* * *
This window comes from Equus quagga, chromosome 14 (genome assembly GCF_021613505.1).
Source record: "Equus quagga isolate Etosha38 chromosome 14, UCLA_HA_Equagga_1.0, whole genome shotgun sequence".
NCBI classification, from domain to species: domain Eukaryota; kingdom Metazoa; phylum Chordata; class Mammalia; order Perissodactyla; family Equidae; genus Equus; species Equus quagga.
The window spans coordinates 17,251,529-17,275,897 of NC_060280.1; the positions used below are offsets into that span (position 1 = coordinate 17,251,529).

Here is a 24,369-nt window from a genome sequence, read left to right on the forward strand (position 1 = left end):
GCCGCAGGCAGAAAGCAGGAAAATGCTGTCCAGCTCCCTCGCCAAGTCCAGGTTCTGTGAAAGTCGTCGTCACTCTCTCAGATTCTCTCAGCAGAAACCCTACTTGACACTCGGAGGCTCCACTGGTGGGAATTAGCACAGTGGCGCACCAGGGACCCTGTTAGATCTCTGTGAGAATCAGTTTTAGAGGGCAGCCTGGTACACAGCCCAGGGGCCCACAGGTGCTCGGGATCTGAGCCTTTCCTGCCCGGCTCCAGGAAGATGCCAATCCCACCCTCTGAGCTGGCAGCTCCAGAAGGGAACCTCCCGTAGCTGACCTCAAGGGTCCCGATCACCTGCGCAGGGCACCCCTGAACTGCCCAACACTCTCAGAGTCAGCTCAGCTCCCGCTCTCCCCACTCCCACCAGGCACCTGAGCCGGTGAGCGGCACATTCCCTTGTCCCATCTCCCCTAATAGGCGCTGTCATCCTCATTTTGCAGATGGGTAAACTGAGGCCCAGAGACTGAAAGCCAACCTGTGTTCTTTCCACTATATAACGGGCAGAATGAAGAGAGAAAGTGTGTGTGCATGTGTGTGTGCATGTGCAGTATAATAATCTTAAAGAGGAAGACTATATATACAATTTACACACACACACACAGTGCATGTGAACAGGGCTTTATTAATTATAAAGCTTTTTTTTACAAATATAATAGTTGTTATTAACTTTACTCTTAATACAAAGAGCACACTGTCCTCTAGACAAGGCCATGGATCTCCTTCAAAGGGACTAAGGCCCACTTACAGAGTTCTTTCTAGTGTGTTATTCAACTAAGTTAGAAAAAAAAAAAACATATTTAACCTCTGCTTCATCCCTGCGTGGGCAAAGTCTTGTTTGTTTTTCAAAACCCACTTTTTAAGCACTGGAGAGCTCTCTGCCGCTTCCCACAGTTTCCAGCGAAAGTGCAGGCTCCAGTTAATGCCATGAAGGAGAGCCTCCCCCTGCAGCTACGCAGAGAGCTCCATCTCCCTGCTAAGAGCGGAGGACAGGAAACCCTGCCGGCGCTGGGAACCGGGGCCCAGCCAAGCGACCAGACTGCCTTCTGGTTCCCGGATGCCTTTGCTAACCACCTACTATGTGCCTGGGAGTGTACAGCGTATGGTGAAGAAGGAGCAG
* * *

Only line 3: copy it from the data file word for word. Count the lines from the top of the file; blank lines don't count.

NCBI classification, from domain to species: domain Eukaryota; kingdom Metazoa; phylum Chordata; class Mammalia; order Perissodactyla; family Equidae; genus Equus; species Equus quagga.